Select Committee on Science and Technology First Report


3.1 The possible industrial uses of non-food crops depend on the oils, fibres, starches and other chemicals (e.g. proteins and pigments) that each crop contains. We have received details of a wide range of end products derived from plant materials. It is not the purpose of this report to chronicle them individually, and in this section we have grouped them together under the following headings: energy crops, industrial materials (oils, starches and fibres) and speciality chemicals.

3.2 In the energy sector, the main United Kingdom focus is on electricity generation from bulk quantities of combustible plant material, although oils and starches that can be processed into liquid fuels are also of interest (MAFF QQ 4, 15, British Sugar Q 421, Shell Q 214, ADAS Q 276). As industrial materials or speciality chemicals, products derived from plants have properties, such as biodegradability and low toxicity, which can represent improvements on equivalent products derived from petrochemicals (ACTIN Q 65, Leaver Q 295, Walker Q 352). Other plants provide materials for which synthetic equivalents would be very difficult to produce (ICI QQ 526 - 528).

Energy Crops

3.3 The three main ways that crops can be used as energy sources are; biomass for combustion or gasification, for heat, electricity or combined heat and power; biomass for fermentation into bioethanol fuel; and plant oils for diesel fuel. All these methods provide renewable sources of energy and reduce net emissions of CO2 compared with the use of fossil fuels (MAFF Q 4, Powell Q 363).


3.4 To stand a chance of economic viability, crops to be used as a source of energy for electricity generation need to be able to generate large volumes of high density, low moisture material from a small area of land in a short period of time. In the United Kingdom, the crops considered to be able to meet these requirements most effectively are willow and poplar short rotation coppice (SRC) (ACTIN Q 42, Biogen Q 202). Other crops being considered include the perennial grass, miscanthus (Biogen QQ 202, 209, BICAL p145). Waste straw and other by-products from arable crop production can also be used in this way (SCRI pp216, 218).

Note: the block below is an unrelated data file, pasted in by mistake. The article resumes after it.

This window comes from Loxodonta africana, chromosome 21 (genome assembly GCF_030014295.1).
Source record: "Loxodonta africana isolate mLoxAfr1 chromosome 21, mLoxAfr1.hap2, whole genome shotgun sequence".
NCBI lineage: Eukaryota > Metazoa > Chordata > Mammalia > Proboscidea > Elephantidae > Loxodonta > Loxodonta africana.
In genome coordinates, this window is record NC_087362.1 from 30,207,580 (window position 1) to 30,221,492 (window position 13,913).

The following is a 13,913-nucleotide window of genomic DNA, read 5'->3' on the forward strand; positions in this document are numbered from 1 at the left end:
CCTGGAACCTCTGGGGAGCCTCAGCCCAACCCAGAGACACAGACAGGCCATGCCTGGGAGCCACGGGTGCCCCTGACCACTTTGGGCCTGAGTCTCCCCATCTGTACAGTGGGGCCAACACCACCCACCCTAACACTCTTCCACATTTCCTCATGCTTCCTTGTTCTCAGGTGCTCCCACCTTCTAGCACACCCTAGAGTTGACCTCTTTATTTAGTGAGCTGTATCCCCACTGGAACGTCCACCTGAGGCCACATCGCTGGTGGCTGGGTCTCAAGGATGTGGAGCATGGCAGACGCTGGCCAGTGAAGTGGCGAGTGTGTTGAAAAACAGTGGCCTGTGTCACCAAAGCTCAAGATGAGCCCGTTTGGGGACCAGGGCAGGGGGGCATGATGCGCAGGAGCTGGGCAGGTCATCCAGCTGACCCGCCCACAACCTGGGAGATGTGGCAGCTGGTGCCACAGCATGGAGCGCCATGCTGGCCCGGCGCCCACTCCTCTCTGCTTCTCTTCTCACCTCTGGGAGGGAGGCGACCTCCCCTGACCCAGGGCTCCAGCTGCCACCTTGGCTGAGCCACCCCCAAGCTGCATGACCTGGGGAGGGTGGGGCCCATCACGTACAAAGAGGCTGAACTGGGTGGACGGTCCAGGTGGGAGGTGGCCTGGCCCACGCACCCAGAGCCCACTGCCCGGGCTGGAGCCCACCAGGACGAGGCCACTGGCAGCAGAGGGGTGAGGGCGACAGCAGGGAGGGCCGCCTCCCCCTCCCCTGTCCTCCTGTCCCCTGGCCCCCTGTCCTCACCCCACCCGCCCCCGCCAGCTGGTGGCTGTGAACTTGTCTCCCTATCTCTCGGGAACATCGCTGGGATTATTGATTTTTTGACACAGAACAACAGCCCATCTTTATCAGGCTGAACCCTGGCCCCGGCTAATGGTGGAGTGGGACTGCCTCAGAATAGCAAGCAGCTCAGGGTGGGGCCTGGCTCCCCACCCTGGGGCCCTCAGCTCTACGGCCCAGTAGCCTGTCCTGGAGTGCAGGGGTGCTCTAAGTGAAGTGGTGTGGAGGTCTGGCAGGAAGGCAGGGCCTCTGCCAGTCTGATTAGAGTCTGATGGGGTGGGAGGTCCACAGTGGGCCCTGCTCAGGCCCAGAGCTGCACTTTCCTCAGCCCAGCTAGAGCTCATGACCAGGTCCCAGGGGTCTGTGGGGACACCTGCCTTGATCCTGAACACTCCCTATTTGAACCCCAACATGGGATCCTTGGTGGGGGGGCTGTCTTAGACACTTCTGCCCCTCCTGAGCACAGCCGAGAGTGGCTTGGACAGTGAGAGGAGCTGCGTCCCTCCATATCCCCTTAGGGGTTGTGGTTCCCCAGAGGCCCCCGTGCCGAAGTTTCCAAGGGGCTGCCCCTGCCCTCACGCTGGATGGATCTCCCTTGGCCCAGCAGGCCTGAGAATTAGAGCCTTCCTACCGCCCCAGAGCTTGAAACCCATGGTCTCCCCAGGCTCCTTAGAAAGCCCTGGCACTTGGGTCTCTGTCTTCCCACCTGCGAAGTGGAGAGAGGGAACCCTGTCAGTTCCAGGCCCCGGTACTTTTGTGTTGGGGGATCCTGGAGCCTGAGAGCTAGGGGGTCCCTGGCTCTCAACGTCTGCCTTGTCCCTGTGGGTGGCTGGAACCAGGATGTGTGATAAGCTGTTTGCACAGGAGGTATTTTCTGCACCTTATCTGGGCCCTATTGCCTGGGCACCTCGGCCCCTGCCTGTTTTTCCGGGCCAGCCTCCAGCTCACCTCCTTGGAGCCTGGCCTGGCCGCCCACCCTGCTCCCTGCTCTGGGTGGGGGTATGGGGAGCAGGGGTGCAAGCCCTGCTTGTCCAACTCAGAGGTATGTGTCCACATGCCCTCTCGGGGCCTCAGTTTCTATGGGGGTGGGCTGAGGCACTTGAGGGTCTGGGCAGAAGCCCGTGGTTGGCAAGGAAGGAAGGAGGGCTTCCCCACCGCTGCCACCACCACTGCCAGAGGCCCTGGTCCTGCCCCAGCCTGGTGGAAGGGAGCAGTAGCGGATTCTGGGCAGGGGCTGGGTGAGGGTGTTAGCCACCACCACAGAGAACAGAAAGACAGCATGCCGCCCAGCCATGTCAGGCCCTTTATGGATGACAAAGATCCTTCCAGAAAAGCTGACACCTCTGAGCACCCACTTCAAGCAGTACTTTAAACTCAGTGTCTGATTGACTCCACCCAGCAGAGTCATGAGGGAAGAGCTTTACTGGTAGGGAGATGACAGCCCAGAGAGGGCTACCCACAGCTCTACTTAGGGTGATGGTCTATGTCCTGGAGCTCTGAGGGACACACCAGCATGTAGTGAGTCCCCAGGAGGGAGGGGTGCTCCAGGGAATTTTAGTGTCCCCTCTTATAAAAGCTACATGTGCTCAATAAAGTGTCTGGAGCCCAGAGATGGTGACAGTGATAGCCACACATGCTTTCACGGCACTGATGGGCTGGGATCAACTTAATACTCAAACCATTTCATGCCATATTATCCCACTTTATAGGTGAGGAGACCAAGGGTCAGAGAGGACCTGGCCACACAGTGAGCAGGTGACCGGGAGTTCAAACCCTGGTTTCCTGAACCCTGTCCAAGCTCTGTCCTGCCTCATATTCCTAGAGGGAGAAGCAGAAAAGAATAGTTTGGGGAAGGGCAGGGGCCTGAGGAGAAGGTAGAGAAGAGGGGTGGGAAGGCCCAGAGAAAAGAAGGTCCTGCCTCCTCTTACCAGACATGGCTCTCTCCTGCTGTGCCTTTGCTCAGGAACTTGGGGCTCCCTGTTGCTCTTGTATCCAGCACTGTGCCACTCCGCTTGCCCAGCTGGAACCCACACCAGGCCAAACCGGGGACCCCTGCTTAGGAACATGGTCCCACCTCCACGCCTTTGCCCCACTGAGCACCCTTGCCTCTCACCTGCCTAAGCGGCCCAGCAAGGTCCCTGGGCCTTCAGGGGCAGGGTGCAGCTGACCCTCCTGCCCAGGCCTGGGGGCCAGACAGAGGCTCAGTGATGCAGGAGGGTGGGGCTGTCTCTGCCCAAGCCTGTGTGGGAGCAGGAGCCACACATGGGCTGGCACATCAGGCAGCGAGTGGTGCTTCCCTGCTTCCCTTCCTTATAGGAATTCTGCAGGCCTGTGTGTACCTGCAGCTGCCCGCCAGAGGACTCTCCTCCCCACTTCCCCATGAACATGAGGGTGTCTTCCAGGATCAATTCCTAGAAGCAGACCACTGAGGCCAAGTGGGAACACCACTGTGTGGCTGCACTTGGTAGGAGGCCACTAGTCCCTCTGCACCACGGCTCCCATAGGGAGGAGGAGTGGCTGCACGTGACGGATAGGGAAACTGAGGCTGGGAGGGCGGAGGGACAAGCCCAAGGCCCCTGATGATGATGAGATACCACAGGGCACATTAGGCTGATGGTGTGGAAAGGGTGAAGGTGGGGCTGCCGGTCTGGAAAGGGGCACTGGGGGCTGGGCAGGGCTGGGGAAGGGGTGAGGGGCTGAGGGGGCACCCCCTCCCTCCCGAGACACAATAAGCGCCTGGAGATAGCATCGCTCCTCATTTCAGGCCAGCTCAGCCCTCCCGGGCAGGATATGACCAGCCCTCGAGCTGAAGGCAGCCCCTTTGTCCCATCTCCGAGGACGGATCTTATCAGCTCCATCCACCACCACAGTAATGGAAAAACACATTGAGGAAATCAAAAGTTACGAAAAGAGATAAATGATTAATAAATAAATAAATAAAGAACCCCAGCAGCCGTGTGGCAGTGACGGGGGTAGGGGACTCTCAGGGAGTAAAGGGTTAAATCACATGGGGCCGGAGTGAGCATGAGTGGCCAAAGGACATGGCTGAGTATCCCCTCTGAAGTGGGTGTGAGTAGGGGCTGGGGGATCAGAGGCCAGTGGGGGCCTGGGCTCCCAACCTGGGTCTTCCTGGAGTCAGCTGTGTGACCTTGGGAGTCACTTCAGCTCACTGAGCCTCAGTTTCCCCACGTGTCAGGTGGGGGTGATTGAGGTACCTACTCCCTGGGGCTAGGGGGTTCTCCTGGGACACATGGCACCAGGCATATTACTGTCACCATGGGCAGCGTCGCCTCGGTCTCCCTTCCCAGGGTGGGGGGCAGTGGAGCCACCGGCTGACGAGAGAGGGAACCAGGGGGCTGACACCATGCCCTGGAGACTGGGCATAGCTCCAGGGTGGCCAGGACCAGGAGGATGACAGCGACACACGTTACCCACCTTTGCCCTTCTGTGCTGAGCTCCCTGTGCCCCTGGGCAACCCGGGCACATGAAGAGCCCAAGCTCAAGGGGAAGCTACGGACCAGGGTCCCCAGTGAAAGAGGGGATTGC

3.5 Willow SRC is a densely planted, rapidly growing crop that regenerates from the cut stumps, and can be harvested on a three year cycle. The current United Kingdom mean yield is around 7 tonnes of dry matter per hectare per year. However, plant breeding research has given rise to expectations of doubling that yield, with some test sites in Sweden producing as much as 22 tonnes of dry matter per hectare per year (Biogen Q 197). We visited Project ARBRE in North Yorkshire (visit report in Appendix 3), which will be the first power station in this country to be fuelled by SRC (augmented by forestry residue) and is aided under the United Kingdom Non-Fossil Fuels Obligation (NFFO). The electricity generating process at ARBRE will have four stages:

3.6 Pollution from a SRC power station is expected to be low. The flue gases are likely to be cleaner than those from coal or oil-fired power stations, and the CO2 released during combustion matches the amount absorbed during the SRC growth. The ash waste contains potash, which has value as a fertiliser. Other environmental advantages of SRC come from the ground cover which such crops provide: SRC is expected to provide a useful wildlife habitat and may support a diverse set of bird species (Kew p205, ADAS Q 289). It is also possible that SRC can be grown without intensive use of pesticides, again good for wildlife (MAFF Q 17, ARBRE p137). Fertilisers may be helpful to boost yields but, since the SRC is not destined for food use, it may be an acceptable crop to be fertilised with sewage sludge (NERC p200) thereby helping to dispose of an unwanted material.

3.7 Problems associated with SRC as a crop include its high water requirement, diseases (especially willow rust) and pests including beetles and rabbits (NERC p200, IACR p183 and Appendix 3). Rabbits are particularly troublesome when the crop is being established. Scaling up small field trials to widespread industrial production may worsen the problems from disease and some pests, but larger plantations will reduce the proportion of costs from protective fencing.

3.8 Like SRC, miscanthus provides a good habitat for wildlife. It is harvested annually with re-growth from its perennial rootstock (Biogen Q 297). Unlike willow and poplar, miscanthus is not a native United Kingdom species; it currently has few disease or pest problems (IACR p183).